The president did not mention the issue of 5,000 Cuban migrants stranded in this country when he spoke after arriving in José Marti airport Sunday.
But in a taped message to the country that was aired Sunday night he said the issue would come up next week when he and other presidents of the Sistema de la Integración Centroamericana meet. He noted, however, that so far other countries have shown lack of understanding and collaboration on this humanitarian drama.
The president, Luis Gullermo Solís, said that Costa Rica was a small country with limited financial resources. He also praised the Costa Rican citizenry for their generosity, solidarity and unbreakable defense of human rights.
At the Cuban airport, Solís promised to help normalize relations and improve commercial exchanges. He noted that Costa Rica exports $40 million a year to Cuba. He traveled with a 31-person delegation and was the first Costa Rican president to visit the island since Fidel Castro assumed power. Costa Rica resumed diplomatic relations six years ago.
The television comments of Solís appeared to be designed to respond to criticisms by the public as to why he allowed 5,000 Cubans to enter the country from Panamá in the middle of last month. Solís continued to speak about human rights, but he clearly was caught short along with other members of his administration when Nicaragua closed its border with Costa Rica and trapped the Cubans here. Initially the Cubans received just seven-day Costa Rican visas.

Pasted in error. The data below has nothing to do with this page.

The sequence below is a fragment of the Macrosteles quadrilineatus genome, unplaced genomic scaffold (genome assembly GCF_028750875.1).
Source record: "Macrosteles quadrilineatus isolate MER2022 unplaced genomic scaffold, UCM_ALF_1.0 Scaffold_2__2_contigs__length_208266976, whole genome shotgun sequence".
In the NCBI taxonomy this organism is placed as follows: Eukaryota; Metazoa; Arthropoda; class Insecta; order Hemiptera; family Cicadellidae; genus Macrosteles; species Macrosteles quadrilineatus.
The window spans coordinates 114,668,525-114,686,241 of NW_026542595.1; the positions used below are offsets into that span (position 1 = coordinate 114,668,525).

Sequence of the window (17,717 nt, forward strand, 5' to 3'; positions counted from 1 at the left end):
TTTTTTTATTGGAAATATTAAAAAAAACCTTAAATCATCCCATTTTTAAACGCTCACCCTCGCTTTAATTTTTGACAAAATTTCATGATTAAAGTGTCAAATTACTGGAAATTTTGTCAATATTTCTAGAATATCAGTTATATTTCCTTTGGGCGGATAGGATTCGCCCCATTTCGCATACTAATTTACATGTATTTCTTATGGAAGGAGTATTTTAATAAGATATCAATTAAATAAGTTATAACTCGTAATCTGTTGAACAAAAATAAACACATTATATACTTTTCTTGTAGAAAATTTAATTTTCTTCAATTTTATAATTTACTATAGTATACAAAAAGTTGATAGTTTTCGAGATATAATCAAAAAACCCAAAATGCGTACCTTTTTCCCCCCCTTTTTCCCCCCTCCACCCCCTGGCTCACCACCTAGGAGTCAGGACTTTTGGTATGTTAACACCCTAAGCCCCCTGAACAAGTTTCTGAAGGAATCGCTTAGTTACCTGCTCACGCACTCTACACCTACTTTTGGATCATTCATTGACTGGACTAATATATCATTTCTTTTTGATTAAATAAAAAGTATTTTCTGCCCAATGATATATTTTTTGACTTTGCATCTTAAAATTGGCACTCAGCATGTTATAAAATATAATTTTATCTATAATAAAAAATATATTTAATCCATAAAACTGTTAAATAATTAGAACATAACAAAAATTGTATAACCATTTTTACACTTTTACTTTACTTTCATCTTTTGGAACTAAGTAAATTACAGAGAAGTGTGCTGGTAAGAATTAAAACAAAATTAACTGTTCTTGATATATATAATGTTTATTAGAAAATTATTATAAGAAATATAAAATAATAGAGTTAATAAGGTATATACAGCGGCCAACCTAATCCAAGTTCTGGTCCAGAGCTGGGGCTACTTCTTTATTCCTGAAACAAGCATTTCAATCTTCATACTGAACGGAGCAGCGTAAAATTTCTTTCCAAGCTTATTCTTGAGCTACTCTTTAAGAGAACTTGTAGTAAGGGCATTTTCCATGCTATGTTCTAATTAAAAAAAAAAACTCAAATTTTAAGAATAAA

He said his goal was to allow the Cubans to continue their travels north to the United States. A 1966 law gives them preferred immigration.
In Costa Rica some private organizations are raising funds for the needs of the stranded Cubans. One group plans a concert tour that ends in La Cruz, Guanacaste, near the Nicaraguan border Saturday with the goal of raising the spirits of the Cubans. Organizers were seeking funds Sunday at musical events in San José. The same organization proposes to produce a documentary film about the migration.
Casa Presidencial Friday came out with a summary of the work that Cuban volunteers had done. The beer and soft drink firm, Florida Ice and Farm Co., supervised the work and provided transportation and refreshments.
As an example, Friday some 27 migrants cleaned up Playa Brasilito, fixed up a children’s park and helped at the local recycling center, Casa Presidencial said.